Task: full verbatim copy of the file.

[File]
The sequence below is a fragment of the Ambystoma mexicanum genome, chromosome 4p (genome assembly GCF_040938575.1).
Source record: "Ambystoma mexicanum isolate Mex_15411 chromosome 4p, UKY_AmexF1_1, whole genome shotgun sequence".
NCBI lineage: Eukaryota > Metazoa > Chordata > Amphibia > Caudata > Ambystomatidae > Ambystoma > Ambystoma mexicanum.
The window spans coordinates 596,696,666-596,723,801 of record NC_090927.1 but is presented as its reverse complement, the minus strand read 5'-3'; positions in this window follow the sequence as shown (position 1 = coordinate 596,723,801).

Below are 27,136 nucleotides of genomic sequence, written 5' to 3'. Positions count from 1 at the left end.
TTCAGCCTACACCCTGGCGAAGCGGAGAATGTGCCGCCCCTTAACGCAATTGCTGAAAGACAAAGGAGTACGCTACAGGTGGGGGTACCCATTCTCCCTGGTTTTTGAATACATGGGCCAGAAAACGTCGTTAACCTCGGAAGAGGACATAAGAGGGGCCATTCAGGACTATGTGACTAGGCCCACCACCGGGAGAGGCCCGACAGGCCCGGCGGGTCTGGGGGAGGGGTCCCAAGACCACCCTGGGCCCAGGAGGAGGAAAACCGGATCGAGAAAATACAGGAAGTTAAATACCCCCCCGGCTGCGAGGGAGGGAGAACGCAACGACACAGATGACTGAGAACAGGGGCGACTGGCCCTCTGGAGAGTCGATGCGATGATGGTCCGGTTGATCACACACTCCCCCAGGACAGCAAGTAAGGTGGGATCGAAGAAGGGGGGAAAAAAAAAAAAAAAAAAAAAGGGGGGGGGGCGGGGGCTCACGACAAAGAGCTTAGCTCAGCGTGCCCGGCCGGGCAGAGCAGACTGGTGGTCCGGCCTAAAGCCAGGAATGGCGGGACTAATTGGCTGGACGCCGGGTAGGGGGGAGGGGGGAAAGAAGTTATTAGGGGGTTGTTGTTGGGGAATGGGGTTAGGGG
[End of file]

The sequence below is a fragment of the Ambystoma mexicanum genome, chromosome 4p (genome assembly GCF_040938575.1).
Source record: "Ambystoma mexicanum isolate Mex_15411 chromosome 4p, UKY_AmexF1_1, whole genome shotgun sequence".
NCBI lineage: Eukaryota > Metazoa > Chordata > Amphibia > Caudata > Ambystomatidae > Ambystoma > Ambystoma mexicanum.
The window spans coordinates 596,696,666-596,723,801 of record NC_090927.1 but is presented as its reverse complement, the minus strand read 5'-3'; positions in this window follow the sequence as shown (position 1 = coordinate 596,723,801).

Below are 27,136 nucleotides of genomic sequence, written 5' to 3'. Positions count from 1 at the left end.
TTCAGCCTACACCCTGGCGAAGCGGAGAATGTGCCGCCCCTTAACGCAATTGCTGAAAGACAAAGGAGTACGCTACAGGTGGGGGTACCCATTCTCCCTGGTTTTTGAATACATGGGCCAGAAAACGTCGTTAACCTCGGAAGAGGACATAAGAGGGGCCATTCAGGACTATGTGACTAGGCCCACCACCGGGAGAGGCCCGACAGGCCCGGCGGGTCTGGGGGAGGGGTCCCAAGACCACCCTGGGCCCAGGAGGAGGAAAACCGGATCGAGAAAATACAGGAAGTTAAATACCCCCCCGGCTGCGAGGGAGGGAGAACGCAACGACACAGATGACTGAGAACAGGGGCGACTGGCCCTCTGGAGAGTCGATGCGATGATGGTCCGGTTGATCACACACTCCCCCAGGACAGCAAGTAAGGTGGGATCGAAGAAGGGGGGAAAAAAAAAAAAAAAAAAAAAGGGGGGGGGGCGGGGGCTCACGACAAAGAGCTTAGCTCAGCGTGCCCGGCCGGGCAGAGCAGACTGGTGGTCCGGCCTAAAGCCAGGAATGGCGGGACTAATTGGCTGGACGCCGGGTAGGGGGGAGGGGGGAAAGAAGTTATTAGGGGGTTGTTGTTGGGGAATGGGGTTAGGGG